We founded The Information in late 2013 with a simple idea: write deeply-reported articles about the technology industry that you won't find elsewhere.
Nearly two years later, we've moved markets, gotten the early scoop on billions of dollars of acquisitions and told you what's happening deep inside companies like Apple, Facebook and Google. Our stories have been followed by the Wall Street Journal, the New York Times, Bloomberg and other major outlets thousands of times. How we compete is simple. We recruit the best reporters, give them the freedom to write about important topics and tell them not to worry about the small stuff.
Because our articles are deeply reported and written for an engaged audience, they have real impact. Our coverage of the secret terms of VC deals—and what they mean for employees—has reshaped how some investors and companies approach those deals. And our Future List project about the lack of diversity among tech investors has been cited by more than a hundred publications.
Quality stories breed quality subscribers. As our subscriber community grows, we're investing aggressively in our team and reporting. We believe this formula is far more scalable than relying on traffic or conferences, and it's totally—100 percent—aligned with our readers.
Unlike most other news sites, we don’t have venture capital or corporate owners, but like other publications, we do sometimes do business deals with companies that we cover.
If you have any questions about us, our business or our team, we'd love to hear from you at firstname.lastname@example.org. Thank you for your interest in what we're building.
Jessica E. Lessin
Founder & CEO
“The Information has quickly made itself a must-read: unique and valuable insights every day.”
“The Information has turned out to be incredibly worth the price tag, if you’re into tech news. Really solid stuff I look forward to.”
Jessica E. Lessin founded The Information in 2013 and is the publication's Editor-in-Chief. She covered Silicon Valley and the technology industry for eight years at the Wall Street Journal. At the Journal, she wrote nearly 1,000 articles for the paper, consistently breaking news about major products, management changes and strategy shifts at Apple, Google, Yahoo, Facebook, Twitter and other Internet companies. She was part of a team that was a finalist for the Pulitzer Prize for a 2011 series on digital privacy and has appeared on CNBC, NPR, CNN and PBS’s “The Charlie Rose Show.” Jessica graduated from Harvard University in 2005 and lives in San Francisco. She can be reached at email@example.com.
Martin Peers joined The Information as a columnist in September, 2014 and became Managing Editor in December 2015. He previously spent 15 years at The Wall Street Journal, including a three year stint as Media and Marketing bureau where he oversaw the paper's coverage of the media and entertainment industries. Before that, he was Deputy Editor of Heard on the Street, the paper's financial analysis section. Martin was a prolific writer of columns about the convergence of technology and media. He was part of a team of Journal reporters that won the Pulitzer Prize for explanatory reporting in 2003. Before joining the Journal, he covered the business side of the entertainment industry for Daily Variety and Variety in New York. Prior to that he worked for The New York Post and several newspapers in Australia, where he grew up.
Shai Oster is the Asia bureau chief for The Information, based in Hong Kong, where he will cover technology companies in Asia. Over nearly two decades as a journalist in China, Europe, and the U.S., he has covered a broad range of economic, business and social issues. Oster was previously reporter-at-large for Bloomberg News in Asia. In 2013, he won his second Asia Society Osborn Elliott Journalism Prize and George Polk Award for his role in Bloomberg’s groundbreaking coverage that for the first time documented the fortunes amassed by China’s leaders. Before joining Bloomberg, Oster was a Beijing and Hong Kong-based correspondent for The Wall Street Journal, covering energy and the environment. In 2008, he was the recipient of both the George Polk Award for environmental reporting and Asia Society's Osborn Elliott Award for a series of stories exposing environmental problems linked to China’s Three Gorges Dam project. He was also part of a team of Wall Street Journal reporters that won a Pulitzer Prize in 2007 for International Reporting on China for reports on the adverse impact of China’s growth. Previously, he covered OPEC for Dow Jones Newswires in London and served as Beijing bureau chief for Asiaweek magazine. His first job in China was as a copy editor at China Daily, the official English-language newspaper in Beijing. A graduate of the Columbia University Journalism School, Oster was born in Jerusalem and speaks Hebrew, French and Chinese.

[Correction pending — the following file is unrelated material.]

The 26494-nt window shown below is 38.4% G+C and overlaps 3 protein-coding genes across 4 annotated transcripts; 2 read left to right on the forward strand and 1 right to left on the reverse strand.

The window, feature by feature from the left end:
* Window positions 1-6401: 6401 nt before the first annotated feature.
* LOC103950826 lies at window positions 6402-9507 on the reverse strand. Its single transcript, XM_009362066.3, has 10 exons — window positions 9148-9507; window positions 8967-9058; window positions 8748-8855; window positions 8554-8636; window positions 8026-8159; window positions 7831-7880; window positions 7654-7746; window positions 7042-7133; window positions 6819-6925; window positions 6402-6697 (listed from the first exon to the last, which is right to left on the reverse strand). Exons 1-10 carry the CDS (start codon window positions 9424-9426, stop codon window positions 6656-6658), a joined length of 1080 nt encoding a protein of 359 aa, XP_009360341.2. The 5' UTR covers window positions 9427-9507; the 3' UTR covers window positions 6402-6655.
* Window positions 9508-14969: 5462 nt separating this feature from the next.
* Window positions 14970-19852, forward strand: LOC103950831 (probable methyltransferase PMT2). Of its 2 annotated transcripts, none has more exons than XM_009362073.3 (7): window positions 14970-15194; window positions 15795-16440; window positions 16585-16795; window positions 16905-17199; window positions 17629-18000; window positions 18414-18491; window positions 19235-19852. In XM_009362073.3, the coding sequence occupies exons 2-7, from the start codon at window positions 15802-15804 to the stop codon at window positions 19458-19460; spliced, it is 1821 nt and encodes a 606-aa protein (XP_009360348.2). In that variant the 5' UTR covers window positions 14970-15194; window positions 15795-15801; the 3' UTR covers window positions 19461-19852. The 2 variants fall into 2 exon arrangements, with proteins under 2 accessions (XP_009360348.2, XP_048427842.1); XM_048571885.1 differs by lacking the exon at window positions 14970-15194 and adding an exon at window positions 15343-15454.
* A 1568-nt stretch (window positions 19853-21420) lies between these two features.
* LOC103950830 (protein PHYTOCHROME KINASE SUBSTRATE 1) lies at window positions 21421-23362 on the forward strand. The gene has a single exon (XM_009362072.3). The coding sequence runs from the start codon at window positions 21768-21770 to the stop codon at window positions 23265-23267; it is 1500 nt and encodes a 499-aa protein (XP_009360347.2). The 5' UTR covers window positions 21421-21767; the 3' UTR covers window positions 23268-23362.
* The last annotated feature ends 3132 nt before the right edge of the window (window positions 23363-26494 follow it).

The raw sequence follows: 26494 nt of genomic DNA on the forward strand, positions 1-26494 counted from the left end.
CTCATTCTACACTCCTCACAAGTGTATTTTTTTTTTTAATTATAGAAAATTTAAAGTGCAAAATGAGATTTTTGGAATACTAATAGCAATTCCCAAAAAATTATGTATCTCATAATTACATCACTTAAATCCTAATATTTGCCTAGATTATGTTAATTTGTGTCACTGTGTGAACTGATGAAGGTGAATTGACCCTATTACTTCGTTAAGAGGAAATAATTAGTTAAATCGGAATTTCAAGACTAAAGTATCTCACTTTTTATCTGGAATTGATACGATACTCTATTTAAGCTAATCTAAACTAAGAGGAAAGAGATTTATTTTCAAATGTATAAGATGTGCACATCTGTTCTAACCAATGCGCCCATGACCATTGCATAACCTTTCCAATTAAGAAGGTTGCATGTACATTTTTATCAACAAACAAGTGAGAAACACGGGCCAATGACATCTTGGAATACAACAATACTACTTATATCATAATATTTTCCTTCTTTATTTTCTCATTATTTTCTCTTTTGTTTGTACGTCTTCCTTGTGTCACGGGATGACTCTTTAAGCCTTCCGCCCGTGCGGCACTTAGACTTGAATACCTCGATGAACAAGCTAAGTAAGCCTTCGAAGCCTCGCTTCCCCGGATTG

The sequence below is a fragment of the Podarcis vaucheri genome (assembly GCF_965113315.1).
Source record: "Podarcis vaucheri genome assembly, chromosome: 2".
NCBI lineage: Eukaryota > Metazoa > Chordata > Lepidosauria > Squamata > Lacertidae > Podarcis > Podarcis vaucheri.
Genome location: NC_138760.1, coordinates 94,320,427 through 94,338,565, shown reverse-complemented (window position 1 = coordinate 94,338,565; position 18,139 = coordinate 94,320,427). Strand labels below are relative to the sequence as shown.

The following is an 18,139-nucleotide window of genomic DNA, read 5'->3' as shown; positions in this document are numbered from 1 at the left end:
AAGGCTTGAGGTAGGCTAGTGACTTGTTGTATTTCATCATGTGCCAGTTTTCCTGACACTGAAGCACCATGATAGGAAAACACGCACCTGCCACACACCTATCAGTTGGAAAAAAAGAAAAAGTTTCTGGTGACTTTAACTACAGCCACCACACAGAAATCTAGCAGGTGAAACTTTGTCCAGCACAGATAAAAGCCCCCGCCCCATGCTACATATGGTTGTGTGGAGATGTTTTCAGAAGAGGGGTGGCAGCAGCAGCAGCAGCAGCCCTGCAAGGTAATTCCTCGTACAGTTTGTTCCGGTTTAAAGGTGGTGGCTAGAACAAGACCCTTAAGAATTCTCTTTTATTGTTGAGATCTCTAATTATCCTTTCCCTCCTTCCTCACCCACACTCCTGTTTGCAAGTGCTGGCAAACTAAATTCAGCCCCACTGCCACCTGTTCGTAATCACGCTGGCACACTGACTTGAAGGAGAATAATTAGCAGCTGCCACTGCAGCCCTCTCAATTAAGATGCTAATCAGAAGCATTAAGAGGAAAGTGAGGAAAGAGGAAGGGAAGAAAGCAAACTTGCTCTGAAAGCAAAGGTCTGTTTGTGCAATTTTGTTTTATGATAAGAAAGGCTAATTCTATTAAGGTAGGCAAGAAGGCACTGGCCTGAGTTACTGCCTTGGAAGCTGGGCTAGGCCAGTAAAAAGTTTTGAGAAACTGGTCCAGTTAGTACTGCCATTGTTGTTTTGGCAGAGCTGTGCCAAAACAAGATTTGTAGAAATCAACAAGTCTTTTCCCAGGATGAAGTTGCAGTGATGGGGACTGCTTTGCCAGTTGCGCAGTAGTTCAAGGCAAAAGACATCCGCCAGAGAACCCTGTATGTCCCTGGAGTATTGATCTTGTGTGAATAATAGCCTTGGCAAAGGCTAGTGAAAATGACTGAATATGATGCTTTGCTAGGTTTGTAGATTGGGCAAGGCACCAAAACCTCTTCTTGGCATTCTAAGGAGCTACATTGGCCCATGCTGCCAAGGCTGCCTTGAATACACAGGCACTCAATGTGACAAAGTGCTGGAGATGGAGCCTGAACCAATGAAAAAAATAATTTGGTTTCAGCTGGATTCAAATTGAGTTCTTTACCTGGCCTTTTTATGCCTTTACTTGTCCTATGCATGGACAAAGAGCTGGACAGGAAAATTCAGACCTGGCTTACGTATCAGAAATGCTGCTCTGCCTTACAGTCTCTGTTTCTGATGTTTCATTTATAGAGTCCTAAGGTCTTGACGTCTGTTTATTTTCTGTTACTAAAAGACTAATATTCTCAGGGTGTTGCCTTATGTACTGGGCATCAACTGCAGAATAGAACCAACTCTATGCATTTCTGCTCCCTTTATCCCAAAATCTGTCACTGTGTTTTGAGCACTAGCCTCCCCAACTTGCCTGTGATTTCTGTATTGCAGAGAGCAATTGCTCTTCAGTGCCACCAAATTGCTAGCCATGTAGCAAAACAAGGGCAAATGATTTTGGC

Wendy Pollack is a New York-based senior editor for The Information. Wendy spent 13 years at The Wall Street Journal, where she led the creation of numerous features and columns and helped shape the integration of the Journal’s print and online news operations. She has covered national political conventions, launched a daily business column and edited the Journal’s Bay Area section. Pollack began her journalism career at Reuters in New York City, where she reported on the oil industry, transportation and financial markets. Before joining The Information, Wendy was director of public affairs at the Regional Plan Association, an urban policy think tank, for five years. She has a bachelor’s degree in history from UCLA.
Amir helped launch The Information in 2013. He spent the previous nine years at the Wall Street Journal reporting on technology, health and criminal justice. He was first to report on Bernie Madoff's arrest and broke major news about his epic fraud. Federal judges have cited his reporting on egregious criminal sentencing. After moving to San Francisco from New York, he broke stories on the exploits of Web giants such as Google, Yahoo, and Twitter. His TV and radio appearances include CNBC, BBC, Fox, and NPR. He graduated from the University of Iowa, which is also his home state. After spending years watching startups be born, he felt compelled to be part of one. He can be reached at firstname.lastname@example.org.